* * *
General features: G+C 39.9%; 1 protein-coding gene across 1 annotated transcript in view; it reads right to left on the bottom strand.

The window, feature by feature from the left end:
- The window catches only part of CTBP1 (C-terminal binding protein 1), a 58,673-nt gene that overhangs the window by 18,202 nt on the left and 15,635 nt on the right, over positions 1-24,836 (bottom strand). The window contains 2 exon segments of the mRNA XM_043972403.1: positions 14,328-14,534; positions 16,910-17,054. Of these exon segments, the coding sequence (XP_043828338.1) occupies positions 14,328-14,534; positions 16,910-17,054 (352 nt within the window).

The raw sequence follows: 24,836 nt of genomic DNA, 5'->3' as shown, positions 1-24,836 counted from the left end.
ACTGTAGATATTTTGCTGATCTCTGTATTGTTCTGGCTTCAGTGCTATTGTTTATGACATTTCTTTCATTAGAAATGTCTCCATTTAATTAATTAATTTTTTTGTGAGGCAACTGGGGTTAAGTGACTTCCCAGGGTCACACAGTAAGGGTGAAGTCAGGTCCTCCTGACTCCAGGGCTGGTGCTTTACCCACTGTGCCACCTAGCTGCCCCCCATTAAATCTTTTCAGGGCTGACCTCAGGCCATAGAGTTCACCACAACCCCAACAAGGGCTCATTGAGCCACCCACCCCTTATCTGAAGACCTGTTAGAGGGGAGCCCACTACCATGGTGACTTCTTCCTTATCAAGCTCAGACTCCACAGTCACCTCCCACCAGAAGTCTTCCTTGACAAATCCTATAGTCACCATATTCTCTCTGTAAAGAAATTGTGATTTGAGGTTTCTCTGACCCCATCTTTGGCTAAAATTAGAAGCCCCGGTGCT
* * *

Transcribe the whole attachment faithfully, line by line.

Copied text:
General features: G+C 39.9%; 1 protein-coding gene across 1 annotated transcript in view; it reads right to left on the bottom strand.

The window, feature by feature from the left end:
- The window catches only part of CTBP1 (C-terminal binding protein 1), a 58,673-nt gene that overhangs the window by 18,202 nt on the left and 15,635 nt on the right, over positions 1-24,836 (bottom strand). The window contains 2 exon segments of the mRNA XM_043972403.1: positions 14,328-14,534; positions 16,910-17,054. Of these exon segments, the coding sequence (XP_043828338.1) occupies positions 14,328-14,534; positions 16,910-17,054 (352 nt within the window).

The raw sequence follows: 24,836 nt of genomic DNA, 5'->3' as shown, positions 1-24,836 counted from the left end.
ACTGTAGATATTTTGCTGATCTCTGTATTGTTCTGGCTTCAGTGCTATTGTTTATGACATTTCTTTCATTAGAAATGTCTCCATTTAATTAATTAATTTTTTTGTGAGGCAACTGGGGTTAAGTGACTTCCCAGGGTCACACAGTAAGGGTGAAGTCAGGTCCTCCTGACTCCAGGGCTGGTGCTTTACCCACTGTGCCACCTAGCTGCCCCCCATTAAATCTTTTCAGGGCTGACCTCAGGCCATAGAGTTCACCACAACCCCAACAAGGGCTCATTGAGCCACCCACCCCTTATCTGAAGACCTGTTAGAGGGGAGCCCACTACCATGGTGACTTCTTCCTTATCAAGCTCAGACTCCACAGTCACCTCCCACCAGAAGTCTTCCTTGACAAATCCTATAGTCACCATATTCTCTCTGTAAAGAAATTGTGATTTGAGGTTTCTCTGACCCCATCTTTGGCTAAAATTAGAAGCCCCGGTGCT